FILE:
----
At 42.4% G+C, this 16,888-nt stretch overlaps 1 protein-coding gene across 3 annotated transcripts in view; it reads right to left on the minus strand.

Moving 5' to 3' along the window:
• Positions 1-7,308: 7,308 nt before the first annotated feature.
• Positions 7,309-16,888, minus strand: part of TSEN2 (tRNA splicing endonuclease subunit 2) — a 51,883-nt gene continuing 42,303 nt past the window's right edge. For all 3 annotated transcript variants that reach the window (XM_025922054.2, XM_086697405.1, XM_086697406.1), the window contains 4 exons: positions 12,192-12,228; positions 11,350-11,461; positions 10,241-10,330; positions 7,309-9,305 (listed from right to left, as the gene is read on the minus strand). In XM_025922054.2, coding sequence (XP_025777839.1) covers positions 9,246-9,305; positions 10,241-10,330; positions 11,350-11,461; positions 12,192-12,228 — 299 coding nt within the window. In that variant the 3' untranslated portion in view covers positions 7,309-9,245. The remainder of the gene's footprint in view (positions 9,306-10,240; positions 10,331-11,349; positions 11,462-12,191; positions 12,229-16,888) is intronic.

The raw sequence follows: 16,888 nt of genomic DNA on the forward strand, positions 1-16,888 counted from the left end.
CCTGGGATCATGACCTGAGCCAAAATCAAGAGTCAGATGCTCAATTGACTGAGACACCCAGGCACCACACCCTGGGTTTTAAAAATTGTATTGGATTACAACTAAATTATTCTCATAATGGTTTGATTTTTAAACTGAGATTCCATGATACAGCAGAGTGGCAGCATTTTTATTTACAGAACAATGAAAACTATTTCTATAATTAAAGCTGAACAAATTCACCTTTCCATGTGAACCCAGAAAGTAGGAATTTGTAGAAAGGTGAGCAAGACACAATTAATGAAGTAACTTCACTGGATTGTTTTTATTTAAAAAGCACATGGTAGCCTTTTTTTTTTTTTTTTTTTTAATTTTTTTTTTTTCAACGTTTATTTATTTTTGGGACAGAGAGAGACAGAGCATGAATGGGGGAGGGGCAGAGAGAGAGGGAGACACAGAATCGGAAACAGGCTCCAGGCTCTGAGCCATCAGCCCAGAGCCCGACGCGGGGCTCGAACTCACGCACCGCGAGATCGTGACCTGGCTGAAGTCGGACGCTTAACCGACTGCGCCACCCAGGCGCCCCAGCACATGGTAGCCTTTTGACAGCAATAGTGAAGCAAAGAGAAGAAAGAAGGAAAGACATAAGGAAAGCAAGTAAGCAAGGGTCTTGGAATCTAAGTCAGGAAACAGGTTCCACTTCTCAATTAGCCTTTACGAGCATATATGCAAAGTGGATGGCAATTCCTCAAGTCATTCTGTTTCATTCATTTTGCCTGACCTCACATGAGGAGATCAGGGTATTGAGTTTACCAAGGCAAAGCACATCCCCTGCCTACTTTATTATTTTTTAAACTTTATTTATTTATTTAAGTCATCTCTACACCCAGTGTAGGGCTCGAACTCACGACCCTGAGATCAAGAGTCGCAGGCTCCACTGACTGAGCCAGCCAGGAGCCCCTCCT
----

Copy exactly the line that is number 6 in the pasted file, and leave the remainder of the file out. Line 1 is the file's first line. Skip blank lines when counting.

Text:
CCTGGGATCATGACCTGAGCCAAAATCAAGAGTCAGATGCTCAATTGACTGAGACACCCAGGCACCACACCCTGGGTTTTAAAAATTGTATTGGATTACAACTAAATTATTCTCATAATGGTTTGATTTTTAAACTGAGATTCCATGATACAGCAGAGTGGCAGCATTTTTATTTACAGAACAATGAAAACTATTTCTATAATTAAAGCTGAACAAATTCACCTTTCCATGTGAACCCAGAAAGTAGGAATTTGTAGAAAGGTGAGCAAGACACAATTAATGAAGTAACTTCACTGGATTGTTTTTATTTAAAAAGCACATGGTAGCCTTTTTTTTTTTTTTTTTTTTAATTTTTTTTTTTTCAACGTTTATTTATTTTTGGGACAGAGAGAGACAGAGCATGAATGGGGGAGGGGCAGAGAGAGAGGGAGACACAGAATCGGAAACAGGCTCCAGGCTCTGAGCCATCAGCCCAGAGCCCGACGCGGGGCTCGAACTCACGCACCGCGAGATCGTGACCTGGCTGAAGTCGGACGCTTAACCGACTGCGCCACCCAGGCGCCCCAGCACATGGTAGCCTTTTGACAGCAATAGTGAAGCAAAGAGAAGAAAGAAGGAAAGACATAAGGAAAGCAAGTAAGCAAGGGTCTTGGAATCTAAGTCAGGAAACAGGTTCCACTTCTCAATTAGCCTTTACGAGCATATATGCAAAGTGGATGGCAATTCCTCAAGTCATTCTGTTTCATTCATTTTGCCTGACCTCACATGAGGAGATCAGGGTATTGAGTTTACCAAGGCAAAGCACATCCCCTGCCTACTTTATTATTTTTTAAACTTTATTTATTTATTTAAGTCATCTCTACACCCAGTGTAGGGCTCGAACTCACGACCCTGAGATCAAGAGTCGCAGGCTCCACTGACTGAGCCAGCCAGGAGCCCCTCCT